By: Melinda Murphy
My daughter is ten. When anybody asks her what she wants to be when she grows up, she says, “The first female president of the United States.” That girl of mine is a born activist, waiting to blossom, passionate about all things women-related. This may because her mother is passionate, too – or perhaps it’s because we are both heavily involved in Girl Scouting, the largest female leadership training in the world.
Women seeking equality with men in politics is as old as time itself. Across the globe for decades, women have held rallies and marches bringing light to issues that affect them: reproductive rights, violence against women, workplace equality and, of course, suffrage.
Just earning the right to vote has been an arduous journey for women. The Isle of Man gave women landowners the right to vote in 1881, followed by the British colony of New Zealand in 1893. The most recent country to open up the polls to women is Saudi Arabia, whose King Abdullah issued a decree in 2011, ordering that women be allowed to vote and stand as candidates. However, the first opportunity to vote didn’t come until December 2015, almost a year after his death.
Becoming a head of state has been even more challenging. Oh sure, there have been queens over the centuries, going all the way back to 1806 BC when Egypt’s Sobekneferu ruled. After her death, it took 400 more years before another woman, Hatshepsut, would be named pharaoh. And guess what? She was referred to as a king, not queen.
The road for women to run a country in modern times was paved by many extraordinary women in the past, each taking on other leadership positions in politics. The first woman ambassador in modern history was Alexandra Kollontai, appointed ambassador from the Soviet Union to Sweden in 1932. Imagine what it was like to be her, negotiating between men back when women weren’t supposed to even have an opinion? Oh, to have been a fly on the wall during those discussions! She was also one of the first women activists, organising mass marches for working-class women and peasants. I’d like to have met her.
In 1945, Eleanor Roosevelt became the American delegate for the recently-formed United Nations. A year later, she was elected as the head of the United Nations Rights Commission, helping draft the Declaration of Human Rights, adopted in 1948.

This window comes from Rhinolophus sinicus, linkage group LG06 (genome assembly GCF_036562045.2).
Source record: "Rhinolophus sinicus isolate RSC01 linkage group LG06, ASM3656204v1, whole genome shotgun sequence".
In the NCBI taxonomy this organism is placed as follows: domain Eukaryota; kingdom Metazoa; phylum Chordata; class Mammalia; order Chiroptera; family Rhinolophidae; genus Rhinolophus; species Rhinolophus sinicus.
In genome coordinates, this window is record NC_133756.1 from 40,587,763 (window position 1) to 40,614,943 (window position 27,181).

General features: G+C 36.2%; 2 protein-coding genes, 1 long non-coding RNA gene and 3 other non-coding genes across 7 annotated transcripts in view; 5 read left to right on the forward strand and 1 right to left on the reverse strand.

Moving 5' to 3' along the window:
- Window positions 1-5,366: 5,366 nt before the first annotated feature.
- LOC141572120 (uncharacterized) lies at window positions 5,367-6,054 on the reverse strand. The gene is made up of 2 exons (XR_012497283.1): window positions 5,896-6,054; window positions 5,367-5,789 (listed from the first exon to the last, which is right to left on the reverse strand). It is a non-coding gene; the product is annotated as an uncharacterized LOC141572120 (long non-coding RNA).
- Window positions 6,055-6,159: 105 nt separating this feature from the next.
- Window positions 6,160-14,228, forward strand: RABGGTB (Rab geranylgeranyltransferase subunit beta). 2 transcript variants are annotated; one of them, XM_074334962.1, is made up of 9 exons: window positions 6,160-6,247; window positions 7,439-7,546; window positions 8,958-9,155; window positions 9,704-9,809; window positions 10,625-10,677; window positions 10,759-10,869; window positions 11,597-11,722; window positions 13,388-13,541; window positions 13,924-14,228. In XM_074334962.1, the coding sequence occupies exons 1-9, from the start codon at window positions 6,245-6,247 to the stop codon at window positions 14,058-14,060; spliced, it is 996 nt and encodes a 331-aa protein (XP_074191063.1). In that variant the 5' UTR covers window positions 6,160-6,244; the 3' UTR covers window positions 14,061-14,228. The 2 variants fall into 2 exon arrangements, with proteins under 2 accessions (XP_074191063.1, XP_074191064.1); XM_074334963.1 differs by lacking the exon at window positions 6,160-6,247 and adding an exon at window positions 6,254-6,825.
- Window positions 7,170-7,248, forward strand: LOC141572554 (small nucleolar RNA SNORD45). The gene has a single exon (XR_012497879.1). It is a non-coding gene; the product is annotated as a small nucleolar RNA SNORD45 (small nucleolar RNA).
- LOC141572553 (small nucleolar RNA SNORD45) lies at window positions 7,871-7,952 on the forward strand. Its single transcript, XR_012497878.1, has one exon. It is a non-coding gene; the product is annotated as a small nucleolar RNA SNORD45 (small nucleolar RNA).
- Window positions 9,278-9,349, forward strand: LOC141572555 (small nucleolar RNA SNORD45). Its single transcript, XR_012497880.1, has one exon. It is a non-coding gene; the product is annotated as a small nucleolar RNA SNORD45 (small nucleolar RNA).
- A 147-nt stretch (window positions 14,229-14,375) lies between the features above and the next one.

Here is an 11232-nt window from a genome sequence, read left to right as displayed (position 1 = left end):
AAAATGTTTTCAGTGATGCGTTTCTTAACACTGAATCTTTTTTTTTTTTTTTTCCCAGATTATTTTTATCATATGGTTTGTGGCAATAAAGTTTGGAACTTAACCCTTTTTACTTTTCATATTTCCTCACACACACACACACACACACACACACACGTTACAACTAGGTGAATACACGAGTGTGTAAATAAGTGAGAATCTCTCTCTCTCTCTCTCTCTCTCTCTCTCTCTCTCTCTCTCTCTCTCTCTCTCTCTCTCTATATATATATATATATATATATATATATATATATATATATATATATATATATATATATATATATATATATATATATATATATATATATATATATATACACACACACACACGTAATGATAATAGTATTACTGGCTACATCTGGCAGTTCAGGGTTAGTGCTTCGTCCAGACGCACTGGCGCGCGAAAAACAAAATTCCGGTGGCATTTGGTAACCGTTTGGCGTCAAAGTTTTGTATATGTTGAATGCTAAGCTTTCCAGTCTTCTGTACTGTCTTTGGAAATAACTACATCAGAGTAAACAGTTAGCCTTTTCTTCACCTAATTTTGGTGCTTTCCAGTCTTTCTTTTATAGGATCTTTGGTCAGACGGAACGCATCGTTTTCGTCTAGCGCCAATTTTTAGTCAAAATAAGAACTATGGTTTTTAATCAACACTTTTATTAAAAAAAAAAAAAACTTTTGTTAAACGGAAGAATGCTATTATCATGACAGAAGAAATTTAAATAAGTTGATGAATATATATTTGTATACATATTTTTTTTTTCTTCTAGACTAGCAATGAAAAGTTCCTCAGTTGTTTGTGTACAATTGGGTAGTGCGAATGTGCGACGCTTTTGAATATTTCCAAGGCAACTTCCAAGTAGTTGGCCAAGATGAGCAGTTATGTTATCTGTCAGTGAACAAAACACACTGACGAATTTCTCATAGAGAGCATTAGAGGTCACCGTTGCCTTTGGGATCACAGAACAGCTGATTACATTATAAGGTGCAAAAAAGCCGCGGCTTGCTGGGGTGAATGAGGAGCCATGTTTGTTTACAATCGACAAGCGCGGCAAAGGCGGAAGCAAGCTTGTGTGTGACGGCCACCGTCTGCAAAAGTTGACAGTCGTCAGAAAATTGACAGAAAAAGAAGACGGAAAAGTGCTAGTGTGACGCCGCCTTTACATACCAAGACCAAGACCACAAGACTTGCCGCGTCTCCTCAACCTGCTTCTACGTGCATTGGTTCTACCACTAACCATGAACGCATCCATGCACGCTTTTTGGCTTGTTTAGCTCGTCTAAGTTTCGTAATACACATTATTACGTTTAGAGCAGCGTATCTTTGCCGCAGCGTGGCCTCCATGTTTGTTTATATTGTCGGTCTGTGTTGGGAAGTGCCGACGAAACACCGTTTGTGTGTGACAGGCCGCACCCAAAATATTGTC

But for a woman to become the head of state, well that was a different story. Rarely does a woman win the popular vote, somewhat the opposite of what happened in the 2016 US election when Hillary Clinton won the popular vote, but did not earn the presidency. (American elections are decided by the electoral college and not the popular vote.) Singapore’s Halimah Yacob is an exception. She won the office unopposed in 2017.
In 1960, Sirimavo Bandaranaike of Sri Lanka became the modern world’s first female head of government. Since then, only 76 women have served as modern heads of state (three-quarters of them have come into office since 1990.)
In 1974, Argentina’s Isabel Martinez de Peron became the first modern female president of any nation, inheriting the office when her husband Juan Peron died in office (she had been his Vice President).
Dame Pearlette Louisy from Saint Lucia held office for 20 years and 105 days, making her the longest-ever serving female head of state. Wow. I can’t imagine holding a job that long, much less running an entire nation.
Asia is a bit different. According to the International Business Times, if you want to rule a country here, you’ll need some sort of nepotistic connection. Most have been wives or daughters of rulers. Singapore’s president is an exception. Hamilah Jacob was elected unopposed in 2017. Indira Gandhi was also pretty unusual. Even though she was the daughter of a Prime Minister, she refused to assume the role when he died. Instead, she chose to become a cabinet minister and, in 1996 (seven years after her father died), she won an election to become the Prime Minister. She served from 1966 to 1977 and again from 1980 until her assassination in 1984.
Of course, the number of countries with a female in power is a bit misleading. Why? Because in some cases, these women have only remained in power for months – or a couple of days even. According to a study by the World Economic Forum, only 33 countries have had a female leader for four years or more since 1966. The top country may surprise you: Bangladesh, which has the most total years served by female leaders. The same study found that gender imbalances in politics is greater than in health, education or employment.
According to the Inter-Parliamentary Union, globally women make up about a quarter of national parliaments. My home, the US, more women have been elected than ever, now making up about a quarter of both Congress and the Senate. That puts the US 75th out of 193 countries, tied with Montenegro and between Cabo Verde and Singapore. Rwanda currently has the most women in parliament.
Still, we’ve come a long way since my grandmother carried a homemade sign and marched the streets of New York, demanding the right to vote. Who knows? Maybe my daughter will be the first female president. Personally? I hope we have a female president before she’s old enough to take office. Maybe she’ll have to set her sights a little higher.
See more in our Living in Hong Kong section